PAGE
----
The Healthier Workforce Center of the Midwest (HWC), directed by Diane Rohlman, recently entered into an Alliance Agreement with the Occupational Safety and Health Administration’s Federal Region VII to address behavioral health, which includes mental health and substance use, in the workplace.
“Mental health is a personal issue, a family issue, a societal issue, and a work issue,” says Rohlman, professor of occupational and environmental health in the University of Iowa College of Public Health. “That’s why mental health needs to be part of the safety conversation in U.S. workplaces.”
The agreement establishes a collaborative relationship to provide employers and the public with information and training resources that will help protect workers by reducing and preventing exposure to workplace hazards and addressing behavioral health issues, according to Rohlman.
Specific initiatives under the agreement include working with employers to create guidelines for workplace behavioral health policies and raising awareness of behavioral health in the workplace through informal worksite presentations (e.g., Toolbox Talks), outreach activities, and other media.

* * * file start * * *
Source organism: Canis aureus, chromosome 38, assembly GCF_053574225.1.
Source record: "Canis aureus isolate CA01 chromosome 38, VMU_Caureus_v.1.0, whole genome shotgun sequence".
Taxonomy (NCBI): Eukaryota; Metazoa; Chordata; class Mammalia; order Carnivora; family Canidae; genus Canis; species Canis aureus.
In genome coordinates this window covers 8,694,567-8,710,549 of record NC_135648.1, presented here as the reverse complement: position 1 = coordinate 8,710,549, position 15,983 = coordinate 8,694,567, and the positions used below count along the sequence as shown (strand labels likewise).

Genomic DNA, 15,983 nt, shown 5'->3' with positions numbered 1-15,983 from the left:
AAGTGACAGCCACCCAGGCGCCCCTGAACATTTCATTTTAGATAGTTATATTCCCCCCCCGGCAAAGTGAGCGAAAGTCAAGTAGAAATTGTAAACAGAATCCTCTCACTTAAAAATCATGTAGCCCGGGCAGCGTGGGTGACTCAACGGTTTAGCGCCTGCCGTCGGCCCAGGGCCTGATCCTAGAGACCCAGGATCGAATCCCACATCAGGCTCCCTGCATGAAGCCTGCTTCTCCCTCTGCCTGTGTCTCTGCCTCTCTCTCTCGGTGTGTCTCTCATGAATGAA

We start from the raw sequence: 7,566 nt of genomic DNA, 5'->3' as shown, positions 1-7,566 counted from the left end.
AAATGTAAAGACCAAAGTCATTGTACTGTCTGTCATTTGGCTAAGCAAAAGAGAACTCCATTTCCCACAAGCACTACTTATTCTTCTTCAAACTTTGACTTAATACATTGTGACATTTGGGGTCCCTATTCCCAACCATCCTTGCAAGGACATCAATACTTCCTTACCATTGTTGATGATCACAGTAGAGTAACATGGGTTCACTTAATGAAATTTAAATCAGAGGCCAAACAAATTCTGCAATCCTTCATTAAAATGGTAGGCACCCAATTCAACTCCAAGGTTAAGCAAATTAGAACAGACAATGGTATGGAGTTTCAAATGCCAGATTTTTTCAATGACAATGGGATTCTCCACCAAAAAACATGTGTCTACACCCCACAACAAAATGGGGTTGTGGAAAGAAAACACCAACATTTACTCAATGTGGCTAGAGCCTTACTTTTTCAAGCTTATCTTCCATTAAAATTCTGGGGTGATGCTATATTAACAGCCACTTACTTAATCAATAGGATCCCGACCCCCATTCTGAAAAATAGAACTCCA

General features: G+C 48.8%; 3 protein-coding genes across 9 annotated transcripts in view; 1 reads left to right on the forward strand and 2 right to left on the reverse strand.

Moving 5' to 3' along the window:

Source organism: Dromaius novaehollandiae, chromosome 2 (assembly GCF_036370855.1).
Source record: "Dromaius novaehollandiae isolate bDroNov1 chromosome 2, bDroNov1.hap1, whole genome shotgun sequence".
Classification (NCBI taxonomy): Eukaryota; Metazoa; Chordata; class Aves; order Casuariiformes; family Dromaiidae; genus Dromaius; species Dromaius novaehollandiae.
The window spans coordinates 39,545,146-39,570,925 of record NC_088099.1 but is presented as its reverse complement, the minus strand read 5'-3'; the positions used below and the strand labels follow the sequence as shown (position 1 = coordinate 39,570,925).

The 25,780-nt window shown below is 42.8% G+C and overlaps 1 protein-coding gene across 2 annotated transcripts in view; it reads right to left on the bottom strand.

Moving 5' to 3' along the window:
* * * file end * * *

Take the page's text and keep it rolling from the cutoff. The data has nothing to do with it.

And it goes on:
Suicide is the 10th leading cause of death in the U.S., according to the Centers for Disease Control and Prevention, and the rate is increasing. Workers in certain occupations, including construction, are at elevated risk compared with rates in the general population.
Construction workers are 5 times more likely to die by suicide than all other construction fatalities combined. All levels of the construction workforce are at increased risk of suicide, from laborers to skilled trades to management. Possible contributing factors include family separation and isolation due to travel, injuries and chronic pain that is associated with opioid use, stress related to seasonal work and long hours, and shift work.
The agreement with OSHA, Rohlman says, stemmed from her work as a policy fellow in the CPH’s Iowa Institute of Public Health Research and Policy, which focused on developing workplace mental health policies for rural employers.
“The COVID-19 pandemic has had a major impact on the way people live and work. This has led to greater mental health challenges for workers in all industries,” says Rohlman. “Our new partnership with OSHA will expand the work of the Healthier Workforce Center to promote safety, health, and well-being — which will benefit both the workers and the employers.”